T. Unuma, Y. Ino, M. Kuwata-Gonokami, E. M. Vartiainen, K.-E. Peiponen, and K. Hirakawa, “Determination of the time origin by the maximum entropy method in time-domain terahertz emission spectroscopy,” Opt. Express 18(15), 15853–15858 (2010). [CrossRef] [PubMed]

10.

T. Unuma, Y. Ino, M. Kuwata-Gonokami, G. Bastard, and K. Hirakawa, “Transient Bloch oscillation with the symmetry-governed phase in semiconductor superlattices,” Phys. Rev. B 81(12), 125329 (2010). [CrossRef]

11.

N. V. Smith, “Classical generalization of the Drude formula for the optical conductivity,” Phys. Rev. B 64(15), 155106 (2001). For simplicity, the parameter c of the Drude-Smith model is set to –1 in the present paper. [CrossRef]

12.

Numerical results for K(δt) were insensitive to the way of cutting off the integration frequency range in Eq. (7).

13.

K(δt) becomes a periodic function of δt with a period equal to the original temporal length of ETHz(t).

14.

Even if ETHz(t) is recorded with non-flat sensitivity, causality should hold and thus our approach will also work. However, non-flat sensitivity will require a more complicated interpretation of THz signals.

OCIS Codes
(000.3860) General : Mathematical methods in physics
(300.2140) Spectroscopy : Emission
(300.6495) Spectroscopy : Spectroscopy, teraherz

ToC Category:
Spectroscopy

History
Original Manuscript: April 26, 2011
Revised Manuscript: June 5, 2011
Manuscript Accepted: June 6, 2011
Published: June 16, 2011

Citation
Takeya Unuma, Yusuke Ino, Kai-Erik Peiponen, Erik M. Vartiainen, Makoto Kuwata-Gonokami, and Kazuhiko Hirakawa, "Causality-based method for determining the time origin in terahertz emission spectroscopy," Opt. Express 19, 12759-12765 (2011)
http://www.opticsinfobase.org/oe/abstract.cfm?URI=oe-19-13-12759


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References

  1. R. de L. Kronig, “On the theory of dispersion of X-rays,” J. Opt. Soc. Am. 12(6), 547–557 (1926). [CrossRef]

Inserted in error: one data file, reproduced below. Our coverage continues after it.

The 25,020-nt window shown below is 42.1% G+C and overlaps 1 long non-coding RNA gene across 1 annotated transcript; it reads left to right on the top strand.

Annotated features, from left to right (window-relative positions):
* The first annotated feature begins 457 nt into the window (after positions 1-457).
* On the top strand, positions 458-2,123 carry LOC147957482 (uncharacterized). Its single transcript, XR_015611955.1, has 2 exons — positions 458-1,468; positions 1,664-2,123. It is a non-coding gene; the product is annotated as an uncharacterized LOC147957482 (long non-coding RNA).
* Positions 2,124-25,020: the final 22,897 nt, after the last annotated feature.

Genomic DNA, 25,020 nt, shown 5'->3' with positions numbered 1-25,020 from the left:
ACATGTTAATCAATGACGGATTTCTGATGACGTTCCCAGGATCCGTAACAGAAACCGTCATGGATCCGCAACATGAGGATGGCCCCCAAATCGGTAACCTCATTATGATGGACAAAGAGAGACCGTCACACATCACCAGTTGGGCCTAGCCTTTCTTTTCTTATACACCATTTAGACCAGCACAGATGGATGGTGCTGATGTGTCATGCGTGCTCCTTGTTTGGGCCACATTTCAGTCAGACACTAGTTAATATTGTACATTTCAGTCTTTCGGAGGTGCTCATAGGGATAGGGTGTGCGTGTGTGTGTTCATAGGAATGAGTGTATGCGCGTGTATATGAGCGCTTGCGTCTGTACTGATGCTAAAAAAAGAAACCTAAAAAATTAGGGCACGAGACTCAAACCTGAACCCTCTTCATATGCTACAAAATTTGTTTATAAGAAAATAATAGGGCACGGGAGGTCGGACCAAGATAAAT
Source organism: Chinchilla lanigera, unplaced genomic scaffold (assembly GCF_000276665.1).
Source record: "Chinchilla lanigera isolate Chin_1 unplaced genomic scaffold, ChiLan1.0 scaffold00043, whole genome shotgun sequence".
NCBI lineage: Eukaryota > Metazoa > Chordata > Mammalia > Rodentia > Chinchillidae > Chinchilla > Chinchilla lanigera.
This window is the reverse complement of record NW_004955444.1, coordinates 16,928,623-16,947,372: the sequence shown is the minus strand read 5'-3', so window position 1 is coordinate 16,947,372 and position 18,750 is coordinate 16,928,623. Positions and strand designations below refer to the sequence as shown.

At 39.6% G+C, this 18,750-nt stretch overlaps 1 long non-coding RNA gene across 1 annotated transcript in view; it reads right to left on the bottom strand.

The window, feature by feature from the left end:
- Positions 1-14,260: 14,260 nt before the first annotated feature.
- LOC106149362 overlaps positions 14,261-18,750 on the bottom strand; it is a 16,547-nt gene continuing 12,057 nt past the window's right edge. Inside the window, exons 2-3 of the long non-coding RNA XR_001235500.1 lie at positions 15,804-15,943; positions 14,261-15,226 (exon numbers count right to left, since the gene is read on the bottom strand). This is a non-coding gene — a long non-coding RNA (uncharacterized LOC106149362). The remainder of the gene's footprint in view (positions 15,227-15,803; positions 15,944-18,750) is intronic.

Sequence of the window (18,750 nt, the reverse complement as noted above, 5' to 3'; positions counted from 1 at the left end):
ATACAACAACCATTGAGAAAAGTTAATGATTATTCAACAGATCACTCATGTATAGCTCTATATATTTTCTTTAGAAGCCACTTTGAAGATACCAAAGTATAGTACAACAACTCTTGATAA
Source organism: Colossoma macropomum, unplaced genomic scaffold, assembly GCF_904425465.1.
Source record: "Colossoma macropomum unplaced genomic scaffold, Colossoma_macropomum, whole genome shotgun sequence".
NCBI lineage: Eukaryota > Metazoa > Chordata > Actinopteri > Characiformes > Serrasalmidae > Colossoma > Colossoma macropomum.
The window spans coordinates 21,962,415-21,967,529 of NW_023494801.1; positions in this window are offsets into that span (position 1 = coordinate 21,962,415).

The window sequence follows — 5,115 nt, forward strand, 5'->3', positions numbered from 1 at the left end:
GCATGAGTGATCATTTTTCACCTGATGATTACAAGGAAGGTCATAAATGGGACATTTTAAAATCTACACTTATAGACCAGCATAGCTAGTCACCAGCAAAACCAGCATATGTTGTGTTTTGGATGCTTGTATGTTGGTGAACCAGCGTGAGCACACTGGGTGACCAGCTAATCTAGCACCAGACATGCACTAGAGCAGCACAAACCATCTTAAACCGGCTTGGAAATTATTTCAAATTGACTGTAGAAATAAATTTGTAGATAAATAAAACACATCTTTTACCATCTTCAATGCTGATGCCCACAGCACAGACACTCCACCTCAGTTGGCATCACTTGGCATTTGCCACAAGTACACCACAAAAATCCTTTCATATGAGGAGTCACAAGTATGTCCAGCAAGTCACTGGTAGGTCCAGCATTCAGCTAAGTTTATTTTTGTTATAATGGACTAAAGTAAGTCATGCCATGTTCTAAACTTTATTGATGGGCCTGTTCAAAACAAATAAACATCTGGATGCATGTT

2. H. A. Kramers, “La diffusion de la lumière par les atomes,” in Atti del Congresso Internazionale dei Fisici, Como (Zanichelli, 1927), Vol. 2, pp. 545–557.
  3. V. Lucarini, J. J. Saarinen, K.-E. Peiponen, and E. M. Vartiainen, Kramers-Kronig Relations in Optical Materials Research (Springer, 2005).
  4. R. Z. Bachrach and F. C. Brown, “Exciton-optical properties of TlBr and TlCl,” Phys. Rev. B 1(2), 818–831 (1970). [CrossRef]
  5. R. K. Ahrenkiel, “Modified Kramers-Kronig analysis of optical spectra,” J. Opt. Soc. Am. 61(12), 1651–1655 (1971). [CrossRef]
  6. K. F. Palmer, M. Z. Williams, and B. A. Budde, “Multiply subtractive Kramers- Kronig analysis of optical data,” Appl. Opt. 37(13), 2660–2673 (1998). [CrossRef]
  7. V. Lucarini, J. J. Saarinen, and K.-E. Peiponen, “Multiply subtractive Kramers-Krönig relations for arbitrary-order harmonic generation susceptibilities,” Opt. Commun. 218(4–6), 409–414 (2003). [CrossRef]
  8. V. Lucarini, Y. Ino, K.-E. Peiponen, and M. Kuwata-Gonokami, “Detection and correction of the misplacement error in terahertz spectroscopy by application of singly subtractive Kramers-Kronig relations,” Phys. Rev. B 72(12), 125107 (2005). [CrossRef]
  9. T. Unuma, Y. Ino, M. Kuwata-Gonokami, E. M. Vartiainen, K.-E. Peiponen, and K. Hirakawa, “Determination of the time origin by the maximum entropy method in time-domain terahertz emission spectroscopy,” Opt. Express 18(15), 15853–15858 (2010). [CrossRef] [PubMed]
  10. T. Unuma, Y. Ino, M. Kuwata-Gonokami, G. Bastard, and K. Hirakawa, “Transient Bloch oscillation with the symmetry-governed phase in semiconductor superlattices,” Phys. Rev. B 81(12), 125329 (2010). [CrossRef]
  11. N. V. Smith, “Classical generalization of the Drude formula for the optical conductivity,” Phys. Rev. B 64(15), 155106 (2001). For simplicity, the parameter c of the Drude-Smith model is set to –1 in the present paper. [CrossRef]
  12. Numerical results for K(δt) were insensitive to the way of cutting off the integration frequency range in Eq. (7).
  13. K(δt) becomes a periodic function of δt with a period equal to the original temporal length of ETHz(t).
  14. Even if ETHz(t) is recorded with non-flat sensitivity, causality should hold and thus our approach will also work. However, non-flat sensitivity will require a more complicated interpretation of THz signals.